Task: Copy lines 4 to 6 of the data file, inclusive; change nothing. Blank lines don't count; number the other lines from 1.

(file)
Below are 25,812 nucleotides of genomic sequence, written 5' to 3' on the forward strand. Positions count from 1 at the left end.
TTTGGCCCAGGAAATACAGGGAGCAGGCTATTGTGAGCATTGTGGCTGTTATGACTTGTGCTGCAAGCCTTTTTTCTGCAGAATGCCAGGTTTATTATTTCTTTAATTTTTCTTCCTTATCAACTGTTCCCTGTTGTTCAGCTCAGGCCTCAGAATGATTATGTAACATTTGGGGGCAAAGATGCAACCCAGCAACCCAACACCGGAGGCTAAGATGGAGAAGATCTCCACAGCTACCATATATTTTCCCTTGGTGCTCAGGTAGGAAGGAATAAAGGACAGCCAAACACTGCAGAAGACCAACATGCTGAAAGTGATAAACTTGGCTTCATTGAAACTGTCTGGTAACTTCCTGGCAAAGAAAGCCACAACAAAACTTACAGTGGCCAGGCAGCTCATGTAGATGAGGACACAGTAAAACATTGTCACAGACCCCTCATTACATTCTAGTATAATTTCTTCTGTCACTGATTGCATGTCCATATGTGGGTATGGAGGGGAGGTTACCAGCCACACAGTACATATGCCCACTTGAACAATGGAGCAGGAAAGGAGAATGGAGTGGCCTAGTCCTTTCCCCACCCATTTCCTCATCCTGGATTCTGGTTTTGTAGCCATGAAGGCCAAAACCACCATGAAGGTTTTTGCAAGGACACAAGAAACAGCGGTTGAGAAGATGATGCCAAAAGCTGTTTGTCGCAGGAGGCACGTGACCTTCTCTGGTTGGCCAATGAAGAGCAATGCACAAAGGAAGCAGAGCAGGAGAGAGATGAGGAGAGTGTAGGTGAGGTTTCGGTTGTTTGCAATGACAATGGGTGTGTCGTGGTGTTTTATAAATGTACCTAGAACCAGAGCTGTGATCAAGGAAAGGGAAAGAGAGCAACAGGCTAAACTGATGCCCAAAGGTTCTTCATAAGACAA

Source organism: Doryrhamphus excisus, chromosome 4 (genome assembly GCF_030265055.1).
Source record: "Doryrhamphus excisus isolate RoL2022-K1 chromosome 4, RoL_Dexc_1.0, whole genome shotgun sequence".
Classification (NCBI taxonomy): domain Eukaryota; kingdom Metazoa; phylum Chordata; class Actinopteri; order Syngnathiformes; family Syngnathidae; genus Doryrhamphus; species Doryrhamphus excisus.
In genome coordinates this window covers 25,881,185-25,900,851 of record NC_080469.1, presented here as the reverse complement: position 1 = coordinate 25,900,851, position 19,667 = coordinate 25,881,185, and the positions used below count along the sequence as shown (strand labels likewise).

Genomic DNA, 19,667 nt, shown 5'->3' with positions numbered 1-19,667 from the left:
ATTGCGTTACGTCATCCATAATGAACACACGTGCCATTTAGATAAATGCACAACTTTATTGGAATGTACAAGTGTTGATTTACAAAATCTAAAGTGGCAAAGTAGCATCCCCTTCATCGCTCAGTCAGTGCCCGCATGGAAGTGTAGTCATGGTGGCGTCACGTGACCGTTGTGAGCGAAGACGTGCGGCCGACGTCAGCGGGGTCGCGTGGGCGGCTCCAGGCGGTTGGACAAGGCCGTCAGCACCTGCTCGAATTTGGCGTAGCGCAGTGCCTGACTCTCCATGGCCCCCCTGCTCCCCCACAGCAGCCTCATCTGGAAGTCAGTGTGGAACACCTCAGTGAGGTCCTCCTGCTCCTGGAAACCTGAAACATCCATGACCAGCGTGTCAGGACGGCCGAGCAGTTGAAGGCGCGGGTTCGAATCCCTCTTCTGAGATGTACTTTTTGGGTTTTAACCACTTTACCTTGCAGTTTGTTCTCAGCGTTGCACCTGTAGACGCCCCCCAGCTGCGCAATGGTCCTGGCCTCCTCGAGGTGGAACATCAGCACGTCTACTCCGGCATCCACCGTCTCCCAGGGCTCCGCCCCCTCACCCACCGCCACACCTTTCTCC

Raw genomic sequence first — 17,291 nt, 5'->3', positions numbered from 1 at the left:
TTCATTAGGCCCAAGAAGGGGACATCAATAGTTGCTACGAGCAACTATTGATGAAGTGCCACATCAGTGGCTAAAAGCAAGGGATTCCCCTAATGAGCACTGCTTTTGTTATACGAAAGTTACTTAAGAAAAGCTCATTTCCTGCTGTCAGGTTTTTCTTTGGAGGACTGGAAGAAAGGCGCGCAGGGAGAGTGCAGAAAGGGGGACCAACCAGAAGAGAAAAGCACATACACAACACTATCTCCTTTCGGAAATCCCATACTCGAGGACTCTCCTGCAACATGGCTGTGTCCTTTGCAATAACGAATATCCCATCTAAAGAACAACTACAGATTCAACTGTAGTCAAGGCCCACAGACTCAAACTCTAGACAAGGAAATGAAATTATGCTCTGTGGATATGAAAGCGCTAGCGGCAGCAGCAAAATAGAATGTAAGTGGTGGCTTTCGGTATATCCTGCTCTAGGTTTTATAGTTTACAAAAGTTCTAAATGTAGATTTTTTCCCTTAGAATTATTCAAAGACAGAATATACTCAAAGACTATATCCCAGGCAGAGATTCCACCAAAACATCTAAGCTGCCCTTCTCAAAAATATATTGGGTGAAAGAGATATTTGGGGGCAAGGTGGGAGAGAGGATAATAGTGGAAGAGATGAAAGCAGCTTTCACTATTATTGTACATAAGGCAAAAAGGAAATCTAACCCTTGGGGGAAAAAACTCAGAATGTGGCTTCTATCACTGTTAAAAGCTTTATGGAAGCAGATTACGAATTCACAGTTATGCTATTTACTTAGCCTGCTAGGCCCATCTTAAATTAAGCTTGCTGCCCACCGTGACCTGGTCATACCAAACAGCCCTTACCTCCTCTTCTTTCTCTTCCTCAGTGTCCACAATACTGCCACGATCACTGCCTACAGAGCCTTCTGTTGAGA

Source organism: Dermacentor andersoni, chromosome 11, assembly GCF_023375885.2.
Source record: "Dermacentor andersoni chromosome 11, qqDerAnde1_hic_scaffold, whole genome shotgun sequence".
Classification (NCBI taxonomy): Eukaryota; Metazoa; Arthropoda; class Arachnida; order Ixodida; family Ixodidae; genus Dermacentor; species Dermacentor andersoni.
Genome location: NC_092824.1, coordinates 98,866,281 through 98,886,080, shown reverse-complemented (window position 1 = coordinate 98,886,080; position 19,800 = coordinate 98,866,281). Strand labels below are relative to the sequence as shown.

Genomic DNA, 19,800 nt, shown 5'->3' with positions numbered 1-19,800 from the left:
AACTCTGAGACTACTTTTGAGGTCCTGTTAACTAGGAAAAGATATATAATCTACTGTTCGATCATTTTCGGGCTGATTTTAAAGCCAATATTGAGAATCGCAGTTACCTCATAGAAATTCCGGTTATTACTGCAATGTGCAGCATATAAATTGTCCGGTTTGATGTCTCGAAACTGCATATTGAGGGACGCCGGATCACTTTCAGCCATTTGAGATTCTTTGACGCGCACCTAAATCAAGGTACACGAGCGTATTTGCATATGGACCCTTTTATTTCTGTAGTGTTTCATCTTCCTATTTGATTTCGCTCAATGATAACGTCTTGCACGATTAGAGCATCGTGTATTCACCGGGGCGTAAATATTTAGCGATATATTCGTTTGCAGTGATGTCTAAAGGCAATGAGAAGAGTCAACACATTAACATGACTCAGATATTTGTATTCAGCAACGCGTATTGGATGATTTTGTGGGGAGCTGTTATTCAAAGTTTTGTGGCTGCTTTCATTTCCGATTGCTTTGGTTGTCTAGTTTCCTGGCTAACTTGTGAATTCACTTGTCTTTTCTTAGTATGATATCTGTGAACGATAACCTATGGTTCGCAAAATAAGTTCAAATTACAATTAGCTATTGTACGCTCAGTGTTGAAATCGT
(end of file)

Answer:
Source record: "Doryrhamphus excisus isolate RoL2022-K1 chromosome 4, RoL_Dexc_1.0, whole genome shotgun sequence".
Classification (NCBI taxonomy): domain Eukaryota; kingdom Metazoa; phylum Chordata; class Actinopteri; order Syngnathiformes; family Syngnathidae; genus Doryrhamphus; species Doryrhamphus excisus.
In genome coordinates this window covers 25,881,185-25,900,851 of record NC_080469.1, presented here as the reverse complement: position 1 = coordinate 25,900,851, position 19,667 = coordinate 25,881,185, and the positions used below count along the sequence as shown (strand labels likewise).